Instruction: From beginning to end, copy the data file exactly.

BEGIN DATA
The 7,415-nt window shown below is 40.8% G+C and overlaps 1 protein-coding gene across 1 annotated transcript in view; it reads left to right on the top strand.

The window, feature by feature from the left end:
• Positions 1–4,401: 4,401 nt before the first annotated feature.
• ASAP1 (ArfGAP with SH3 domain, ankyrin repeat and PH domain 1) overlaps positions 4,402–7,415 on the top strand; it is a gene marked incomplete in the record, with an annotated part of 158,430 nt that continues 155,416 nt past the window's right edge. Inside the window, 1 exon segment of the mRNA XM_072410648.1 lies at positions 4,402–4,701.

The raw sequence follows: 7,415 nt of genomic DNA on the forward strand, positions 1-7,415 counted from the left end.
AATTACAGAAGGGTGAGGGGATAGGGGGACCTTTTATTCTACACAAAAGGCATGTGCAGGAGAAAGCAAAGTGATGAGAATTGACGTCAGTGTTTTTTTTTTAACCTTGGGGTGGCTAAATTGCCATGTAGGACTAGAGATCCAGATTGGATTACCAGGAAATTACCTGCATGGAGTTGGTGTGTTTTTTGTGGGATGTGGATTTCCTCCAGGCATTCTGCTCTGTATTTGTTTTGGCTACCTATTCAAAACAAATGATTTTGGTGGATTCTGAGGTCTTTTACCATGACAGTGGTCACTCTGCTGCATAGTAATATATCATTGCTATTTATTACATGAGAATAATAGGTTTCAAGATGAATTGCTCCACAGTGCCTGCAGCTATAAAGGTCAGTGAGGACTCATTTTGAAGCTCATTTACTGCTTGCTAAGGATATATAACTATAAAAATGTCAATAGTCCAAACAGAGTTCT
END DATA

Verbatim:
The 7,415-nt window shown below is 40.8% G+C and overlaps 1 protein-coding gene across 1 annotated transcript in view; it reads left to right on the top strand.

The window, feature by feature from the left end:
• Positions 1–4,401: 4,401 nt before the first annotated feature.
• ASAP1 (ArfGAP with SH3 domain, ankyrin repeat and PH domain 1) overlaps positions 4,402–7,415 on the top strand; it is a gene marked incomplete in the record, with an annotated part of 158,430 nt that continues 155,416 nt past the window's right edge. Inside the window, 1 exon segment of the mRNA XM_072410648.1 lies at positions 4,402–4,701.

The raw sequence follows: 7,415 nt of genomic DNA on the forward strand, positions 1-7,415 counted from the left end.
AATTACAGAAGGGTGAGGGGATAGGGGGACCTTTTATTCTACACAAAAGGCATGTGCAGGAGAAAGCAAAGTGATGAGAATTGACGTCAGTGTTTTTTTTTTAACCTTGGGGTGGCTAAATTGCCATGTAGGACTAGAGATCCAGATTGGATTACCAGGAAATTACCTGCATGGAGTTGGTGTGTTTTTTGTGGGATGTGGATTTCCTCCAGGCATTCTGCTCTGTATTTGTTTTGGCTACCTATTCAAAACAAATGATTTTGGTGGATTCTGAGGTCTTTTACCATGACAGTGGTCACTCTGCTGCATAGTAATATATCATTGCTATTTATTACATGAGAATAATAGGTTTCAAGATGAATTGCTCCACAGTGCCTGCAGCTATAAAGGTCAGTGAGGACTCATTTTGAAGCTCATTTACTGCTTGCTAAGGATATATAACTATAAAAATGTCAATAGTCCAAACAGAGTTCT